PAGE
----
The timing, duration, and location issues should be carefully evaluated and discussed. Cost considerations must not always overshadow the important benefits associated with improving the group's communications, morale, etc.
Principals should not hold a retreat on a weekend or holiday to avoid losing a productive billable day. If the owners can't recognize the value of treating their firm as important enough to devote one day to it, this attitude will likely impede the firm's success. Furthermore, it is likely that utilizing a weekend day will produce a negative attitude by one or more participants and their families.
Implementation and Monitoring
Many what appear to be productive TABULAR DATA OMITTED retreats can often end up being counter-productive. This happens where follow-up actions are not completed. Individuals begin to feel angry that certain other people did not perform agreed upon actions. Others become disillusioned and think the retreat was a waste of time.
Good retreats tend to "pump people up." They feel more motivated, directed, and team oriented. Accordingly, if the follow up fails to occur, this letdown can produce a totally opposite mood.
To maximize the value of the retreat, the following steps are critical.
Produce Follow-up Action List. A comprehensive follow-up action list along with a set of minutes must be produced soon after the retreat. Some firms also produce separate follow-up lists by person so that each individual receives their own action list.
Monitor Follow-up Actions. Someone must be responsible for monitoring the follow-up actions on a regular basis. In smaller firms, principals should review the retreat follow-up action list at their monthly meetings. Peer pressure should be utilized to encourage performance, and/or one component of partner compensation can be tied to the performance of goals including retreat action steps.
Some firms occasionally utilize an outside consultant to perform specific action steps or to act as the outside inquisitor periodically asking people what they have done.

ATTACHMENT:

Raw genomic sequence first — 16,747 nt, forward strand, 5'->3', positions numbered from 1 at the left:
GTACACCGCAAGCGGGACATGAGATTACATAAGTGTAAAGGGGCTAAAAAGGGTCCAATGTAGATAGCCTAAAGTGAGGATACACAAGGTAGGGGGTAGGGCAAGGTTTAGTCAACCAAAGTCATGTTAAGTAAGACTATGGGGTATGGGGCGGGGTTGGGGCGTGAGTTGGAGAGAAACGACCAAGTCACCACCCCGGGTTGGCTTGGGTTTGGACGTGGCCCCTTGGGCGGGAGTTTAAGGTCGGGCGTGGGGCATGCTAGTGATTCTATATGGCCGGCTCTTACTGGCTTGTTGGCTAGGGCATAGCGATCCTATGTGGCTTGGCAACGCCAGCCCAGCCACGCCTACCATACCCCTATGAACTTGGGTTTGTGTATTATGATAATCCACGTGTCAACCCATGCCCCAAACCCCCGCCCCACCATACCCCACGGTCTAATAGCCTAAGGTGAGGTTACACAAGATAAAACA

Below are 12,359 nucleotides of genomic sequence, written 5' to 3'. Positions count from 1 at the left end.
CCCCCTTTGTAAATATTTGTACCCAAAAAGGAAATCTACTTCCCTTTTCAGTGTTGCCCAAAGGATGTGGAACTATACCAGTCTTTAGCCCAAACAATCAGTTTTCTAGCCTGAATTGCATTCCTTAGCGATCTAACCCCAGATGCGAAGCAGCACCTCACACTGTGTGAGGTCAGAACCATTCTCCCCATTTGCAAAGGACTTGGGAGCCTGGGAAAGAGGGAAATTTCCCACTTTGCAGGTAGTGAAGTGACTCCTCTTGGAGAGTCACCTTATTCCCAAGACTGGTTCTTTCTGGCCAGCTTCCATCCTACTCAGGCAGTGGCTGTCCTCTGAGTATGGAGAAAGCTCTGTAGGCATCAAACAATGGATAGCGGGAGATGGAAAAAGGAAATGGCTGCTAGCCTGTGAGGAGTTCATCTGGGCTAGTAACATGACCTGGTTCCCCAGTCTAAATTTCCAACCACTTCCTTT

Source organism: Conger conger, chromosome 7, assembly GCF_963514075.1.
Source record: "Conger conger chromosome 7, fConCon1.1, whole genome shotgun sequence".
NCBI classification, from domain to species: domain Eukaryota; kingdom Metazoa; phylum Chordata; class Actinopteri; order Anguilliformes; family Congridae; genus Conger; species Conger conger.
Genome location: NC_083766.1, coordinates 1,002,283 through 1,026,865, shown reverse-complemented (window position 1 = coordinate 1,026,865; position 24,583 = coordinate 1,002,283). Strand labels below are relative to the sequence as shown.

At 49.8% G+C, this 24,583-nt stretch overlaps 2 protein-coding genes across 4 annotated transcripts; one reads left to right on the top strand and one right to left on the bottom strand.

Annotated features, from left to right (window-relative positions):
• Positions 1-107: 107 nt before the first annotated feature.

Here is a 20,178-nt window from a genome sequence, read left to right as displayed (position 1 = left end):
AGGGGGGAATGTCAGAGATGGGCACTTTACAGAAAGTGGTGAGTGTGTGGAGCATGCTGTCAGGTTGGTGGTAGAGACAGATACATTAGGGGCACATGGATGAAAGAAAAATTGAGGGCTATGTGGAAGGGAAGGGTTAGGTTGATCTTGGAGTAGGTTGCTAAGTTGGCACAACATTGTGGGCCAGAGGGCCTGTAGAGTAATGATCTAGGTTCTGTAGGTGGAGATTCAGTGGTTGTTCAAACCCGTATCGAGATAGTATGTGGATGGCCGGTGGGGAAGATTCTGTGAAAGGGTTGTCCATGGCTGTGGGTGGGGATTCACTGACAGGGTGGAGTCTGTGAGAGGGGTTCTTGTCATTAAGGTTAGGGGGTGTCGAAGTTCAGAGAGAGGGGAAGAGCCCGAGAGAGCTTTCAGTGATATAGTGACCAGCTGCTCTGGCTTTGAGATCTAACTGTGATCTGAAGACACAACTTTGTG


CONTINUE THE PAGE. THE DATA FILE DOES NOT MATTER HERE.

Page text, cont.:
Alternatively, sole proprietors could meet monthly or quarterly to remind each other to perform the agreed upon procedures.
Benefits Outweigh Costs
Retreats should be an annual or semi-annual event in every firm. In the highly competitive and stressful environment of the 1990's, it is absolutely imperative for owners to get together, out of the office to--
* Look ahead and take the time to do some longer range planning;
* Solve a specific problem or issue;
* Strengthen owners' communications and/or understanding of each other;
* Enhance the "one firm" team feeling; and
* Improve motivation/morale of owners and staff.
The objectives, formats, timing, etc., may vary considerably from firm to firm or year to year. The important thing is to get the owners to devote adequate time to focus on themselves.
Retreats can be expensive both in terms of out-of-pocket costs and in lost billing time. It is extremely important to assure they are adequately planned and properly run, and that follow-up actions are effectively monitored and implemented. The benefits of a successful retreat far outweigh all costs.
Stephen Weinstein, CPA, of Guilford, CT, is a consultant and advisor to CPA and other professional firms. He conducts retreats for many of these firms each year and is a frequent speaker at MAP conferences.